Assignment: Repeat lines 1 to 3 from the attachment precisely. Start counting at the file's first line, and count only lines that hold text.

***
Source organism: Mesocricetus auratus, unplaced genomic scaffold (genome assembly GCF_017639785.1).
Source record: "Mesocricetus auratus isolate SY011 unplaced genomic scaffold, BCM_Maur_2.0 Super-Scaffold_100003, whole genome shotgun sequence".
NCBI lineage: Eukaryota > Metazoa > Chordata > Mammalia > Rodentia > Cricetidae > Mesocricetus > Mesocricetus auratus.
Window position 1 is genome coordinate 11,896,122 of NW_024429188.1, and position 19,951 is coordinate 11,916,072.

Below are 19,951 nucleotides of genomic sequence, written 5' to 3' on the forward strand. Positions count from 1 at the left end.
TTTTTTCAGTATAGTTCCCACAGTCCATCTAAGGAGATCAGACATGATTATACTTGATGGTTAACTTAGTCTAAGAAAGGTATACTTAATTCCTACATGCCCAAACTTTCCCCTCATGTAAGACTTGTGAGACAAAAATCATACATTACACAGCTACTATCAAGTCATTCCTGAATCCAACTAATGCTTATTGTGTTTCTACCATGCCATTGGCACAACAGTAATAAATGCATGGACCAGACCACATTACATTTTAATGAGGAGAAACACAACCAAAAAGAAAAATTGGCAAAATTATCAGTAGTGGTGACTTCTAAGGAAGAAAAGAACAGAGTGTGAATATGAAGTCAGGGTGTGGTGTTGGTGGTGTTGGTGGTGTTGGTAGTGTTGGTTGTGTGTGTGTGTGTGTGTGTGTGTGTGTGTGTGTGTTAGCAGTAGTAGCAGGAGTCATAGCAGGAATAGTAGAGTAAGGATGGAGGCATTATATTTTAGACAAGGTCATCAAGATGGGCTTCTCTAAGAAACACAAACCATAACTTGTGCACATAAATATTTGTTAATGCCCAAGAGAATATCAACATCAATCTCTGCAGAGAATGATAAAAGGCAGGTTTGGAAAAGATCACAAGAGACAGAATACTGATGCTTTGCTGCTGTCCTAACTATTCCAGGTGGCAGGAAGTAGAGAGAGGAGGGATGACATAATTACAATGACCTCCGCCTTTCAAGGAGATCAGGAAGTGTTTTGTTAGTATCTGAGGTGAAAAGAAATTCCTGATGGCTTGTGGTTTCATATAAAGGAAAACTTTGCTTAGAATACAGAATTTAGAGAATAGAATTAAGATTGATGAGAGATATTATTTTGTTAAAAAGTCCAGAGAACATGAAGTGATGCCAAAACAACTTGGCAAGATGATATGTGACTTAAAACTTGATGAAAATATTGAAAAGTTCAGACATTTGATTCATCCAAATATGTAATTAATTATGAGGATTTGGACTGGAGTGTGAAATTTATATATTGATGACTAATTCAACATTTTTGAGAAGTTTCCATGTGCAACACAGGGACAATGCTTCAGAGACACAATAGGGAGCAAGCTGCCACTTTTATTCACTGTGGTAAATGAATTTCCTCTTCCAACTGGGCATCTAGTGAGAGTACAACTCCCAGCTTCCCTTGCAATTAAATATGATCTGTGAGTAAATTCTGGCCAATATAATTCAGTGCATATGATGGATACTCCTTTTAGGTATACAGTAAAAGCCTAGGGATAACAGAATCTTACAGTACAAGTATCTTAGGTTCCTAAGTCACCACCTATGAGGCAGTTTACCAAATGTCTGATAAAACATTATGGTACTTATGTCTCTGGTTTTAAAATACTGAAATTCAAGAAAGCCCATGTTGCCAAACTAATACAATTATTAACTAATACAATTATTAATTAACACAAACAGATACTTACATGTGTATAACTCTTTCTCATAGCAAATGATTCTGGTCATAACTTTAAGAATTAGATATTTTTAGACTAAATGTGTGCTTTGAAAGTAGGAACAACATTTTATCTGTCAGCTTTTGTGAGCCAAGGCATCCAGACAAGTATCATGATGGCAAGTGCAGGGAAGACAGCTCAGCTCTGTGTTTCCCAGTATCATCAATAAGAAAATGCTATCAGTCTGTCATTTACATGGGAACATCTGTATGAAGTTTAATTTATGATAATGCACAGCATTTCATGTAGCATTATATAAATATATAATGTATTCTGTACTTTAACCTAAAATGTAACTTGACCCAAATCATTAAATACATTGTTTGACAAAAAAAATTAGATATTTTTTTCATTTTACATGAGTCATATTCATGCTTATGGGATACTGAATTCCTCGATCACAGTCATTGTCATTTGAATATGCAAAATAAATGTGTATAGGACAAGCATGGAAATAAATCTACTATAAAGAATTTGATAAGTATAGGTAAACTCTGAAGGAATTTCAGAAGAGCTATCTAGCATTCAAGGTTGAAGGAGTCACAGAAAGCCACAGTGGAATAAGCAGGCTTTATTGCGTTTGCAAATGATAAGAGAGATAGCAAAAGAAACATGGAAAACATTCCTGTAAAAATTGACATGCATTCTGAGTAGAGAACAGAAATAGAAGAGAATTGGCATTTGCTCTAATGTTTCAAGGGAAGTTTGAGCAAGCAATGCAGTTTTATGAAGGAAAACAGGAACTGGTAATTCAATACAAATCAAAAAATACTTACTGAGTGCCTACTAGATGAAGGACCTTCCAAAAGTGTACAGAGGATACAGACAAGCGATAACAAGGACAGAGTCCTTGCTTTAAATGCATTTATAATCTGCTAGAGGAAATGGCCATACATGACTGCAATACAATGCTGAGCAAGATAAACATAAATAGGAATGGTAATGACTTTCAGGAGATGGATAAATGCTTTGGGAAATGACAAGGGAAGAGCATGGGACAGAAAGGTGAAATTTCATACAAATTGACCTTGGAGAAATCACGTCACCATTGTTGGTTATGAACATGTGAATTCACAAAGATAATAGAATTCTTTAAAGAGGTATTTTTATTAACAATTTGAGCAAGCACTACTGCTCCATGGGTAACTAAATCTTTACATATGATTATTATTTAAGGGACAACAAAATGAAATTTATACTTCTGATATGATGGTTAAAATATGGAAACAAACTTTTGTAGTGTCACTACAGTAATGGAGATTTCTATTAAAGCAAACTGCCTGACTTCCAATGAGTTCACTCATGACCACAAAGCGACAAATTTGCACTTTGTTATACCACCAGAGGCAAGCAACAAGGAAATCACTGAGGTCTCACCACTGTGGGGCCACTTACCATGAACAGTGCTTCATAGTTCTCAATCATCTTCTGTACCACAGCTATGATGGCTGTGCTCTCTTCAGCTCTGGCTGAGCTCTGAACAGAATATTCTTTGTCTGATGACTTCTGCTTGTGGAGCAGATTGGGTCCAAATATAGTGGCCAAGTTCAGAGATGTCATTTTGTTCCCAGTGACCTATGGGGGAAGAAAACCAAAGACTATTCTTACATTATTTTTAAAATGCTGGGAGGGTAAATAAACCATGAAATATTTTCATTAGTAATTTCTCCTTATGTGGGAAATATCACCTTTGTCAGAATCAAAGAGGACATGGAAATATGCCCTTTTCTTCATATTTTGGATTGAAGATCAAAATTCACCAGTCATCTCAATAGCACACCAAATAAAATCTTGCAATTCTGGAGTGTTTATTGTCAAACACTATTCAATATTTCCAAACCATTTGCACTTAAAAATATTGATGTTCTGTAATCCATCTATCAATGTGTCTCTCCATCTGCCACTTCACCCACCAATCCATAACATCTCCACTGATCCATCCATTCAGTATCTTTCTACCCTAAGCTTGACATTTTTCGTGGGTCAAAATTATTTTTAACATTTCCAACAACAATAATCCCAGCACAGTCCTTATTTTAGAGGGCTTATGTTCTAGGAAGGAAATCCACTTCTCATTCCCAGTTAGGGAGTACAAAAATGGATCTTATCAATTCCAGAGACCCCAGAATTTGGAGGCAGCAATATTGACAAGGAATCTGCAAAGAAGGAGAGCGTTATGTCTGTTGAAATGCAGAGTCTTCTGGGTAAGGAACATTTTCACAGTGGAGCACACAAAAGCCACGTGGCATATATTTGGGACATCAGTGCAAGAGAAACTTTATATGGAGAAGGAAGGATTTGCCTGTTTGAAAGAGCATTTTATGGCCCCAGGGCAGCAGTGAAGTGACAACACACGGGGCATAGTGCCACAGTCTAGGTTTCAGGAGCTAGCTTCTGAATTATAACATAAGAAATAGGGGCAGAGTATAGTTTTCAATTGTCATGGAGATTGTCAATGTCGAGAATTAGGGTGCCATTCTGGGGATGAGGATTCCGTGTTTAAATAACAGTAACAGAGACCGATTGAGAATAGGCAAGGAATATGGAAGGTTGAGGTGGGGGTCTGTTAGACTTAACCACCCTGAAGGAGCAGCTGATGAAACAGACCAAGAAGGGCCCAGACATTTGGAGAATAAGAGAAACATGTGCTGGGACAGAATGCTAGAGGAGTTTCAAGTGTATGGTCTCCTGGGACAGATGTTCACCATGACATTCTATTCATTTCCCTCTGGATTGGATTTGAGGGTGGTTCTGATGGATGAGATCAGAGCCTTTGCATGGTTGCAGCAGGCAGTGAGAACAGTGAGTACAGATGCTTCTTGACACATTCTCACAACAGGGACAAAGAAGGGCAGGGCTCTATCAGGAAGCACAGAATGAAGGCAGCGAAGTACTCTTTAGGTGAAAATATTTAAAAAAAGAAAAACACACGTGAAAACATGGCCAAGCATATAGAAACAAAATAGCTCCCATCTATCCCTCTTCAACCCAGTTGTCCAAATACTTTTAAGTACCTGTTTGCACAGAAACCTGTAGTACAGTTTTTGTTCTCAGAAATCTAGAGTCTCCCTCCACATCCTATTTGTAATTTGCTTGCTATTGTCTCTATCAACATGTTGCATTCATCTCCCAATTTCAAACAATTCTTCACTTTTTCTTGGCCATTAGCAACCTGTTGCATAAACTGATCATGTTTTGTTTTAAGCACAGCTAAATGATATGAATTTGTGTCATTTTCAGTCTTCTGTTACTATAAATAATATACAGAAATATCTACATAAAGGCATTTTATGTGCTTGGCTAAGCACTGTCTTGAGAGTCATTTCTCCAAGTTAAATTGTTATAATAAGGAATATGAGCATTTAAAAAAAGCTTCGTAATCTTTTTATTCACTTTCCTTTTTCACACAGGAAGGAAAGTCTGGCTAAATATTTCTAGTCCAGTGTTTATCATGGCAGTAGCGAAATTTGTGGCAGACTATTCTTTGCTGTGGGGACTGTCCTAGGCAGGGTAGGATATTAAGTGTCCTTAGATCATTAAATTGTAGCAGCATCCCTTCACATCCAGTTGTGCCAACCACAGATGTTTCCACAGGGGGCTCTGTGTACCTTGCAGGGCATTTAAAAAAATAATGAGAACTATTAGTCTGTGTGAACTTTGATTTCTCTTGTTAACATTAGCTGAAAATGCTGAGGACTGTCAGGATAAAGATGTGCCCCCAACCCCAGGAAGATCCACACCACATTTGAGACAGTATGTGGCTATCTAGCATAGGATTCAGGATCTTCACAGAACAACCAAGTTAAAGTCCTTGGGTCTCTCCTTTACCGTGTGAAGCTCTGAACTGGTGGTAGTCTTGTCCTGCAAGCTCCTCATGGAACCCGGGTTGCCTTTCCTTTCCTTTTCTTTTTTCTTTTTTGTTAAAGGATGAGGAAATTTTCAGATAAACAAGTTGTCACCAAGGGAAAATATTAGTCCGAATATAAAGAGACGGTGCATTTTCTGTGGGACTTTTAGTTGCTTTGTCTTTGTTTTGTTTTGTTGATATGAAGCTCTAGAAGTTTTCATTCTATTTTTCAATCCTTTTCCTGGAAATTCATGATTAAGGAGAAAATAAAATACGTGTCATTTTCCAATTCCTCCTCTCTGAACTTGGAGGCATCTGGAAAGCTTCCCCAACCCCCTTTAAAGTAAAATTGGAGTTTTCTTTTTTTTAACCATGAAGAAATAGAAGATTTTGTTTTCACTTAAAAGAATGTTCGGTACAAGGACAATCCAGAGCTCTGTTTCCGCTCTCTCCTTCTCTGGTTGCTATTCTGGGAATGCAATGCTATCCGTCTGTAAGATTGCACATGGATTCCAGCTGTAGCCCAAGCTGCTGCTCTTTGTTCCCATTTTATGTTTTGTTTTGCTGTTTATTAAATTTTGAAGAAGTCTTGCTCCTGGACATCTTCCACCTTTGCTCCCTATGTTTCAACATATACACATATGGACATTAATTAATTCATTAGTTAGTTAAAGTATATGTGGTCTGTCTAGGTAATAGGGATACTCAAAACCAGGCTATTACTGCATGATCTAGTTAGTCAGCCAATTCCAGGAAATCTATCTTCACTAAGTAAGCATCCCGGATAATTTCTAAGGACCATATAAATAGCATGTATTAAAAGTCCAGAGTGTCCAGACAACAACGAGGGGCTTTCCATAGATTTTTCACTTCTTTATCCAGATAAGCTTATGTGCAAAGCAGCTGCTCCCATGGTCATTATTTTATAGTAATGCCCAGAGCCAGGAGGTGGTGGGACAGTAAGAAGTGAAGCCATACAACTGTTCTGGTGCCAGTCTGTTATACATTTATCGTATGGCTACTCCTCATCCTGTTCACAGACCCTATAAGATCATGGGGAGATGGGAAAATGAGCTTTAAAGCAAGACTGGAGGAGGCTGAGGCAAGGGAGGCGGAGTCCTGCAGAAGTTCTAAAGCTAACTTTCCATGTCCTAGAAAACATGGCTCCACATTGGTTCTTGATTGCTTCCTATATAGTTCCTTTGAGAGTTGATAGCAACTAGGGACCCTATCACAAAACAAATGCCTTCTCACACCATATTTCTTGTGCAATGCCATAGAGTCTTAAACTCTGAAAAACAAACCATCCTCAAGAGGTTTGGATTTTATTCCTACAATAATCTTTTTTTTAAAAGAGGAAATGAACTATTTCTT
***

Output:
Source organism: Mesocricetus auratus, unplaced genomic scaffold (genome assembly GCF_017639785.1).
Source record: "Mesocricetus auratus isolate SY011 unplaced genomic scaffold, BCM_Maur_2.0 Super-Scaffold_100003, whole genome shotgun sequence".
NCBI lineage: Eukaryota > Metazoa > Chordata > Mammalia > Rodentia > Cricetidae > Mesocricetus > Mesocricetus auratus.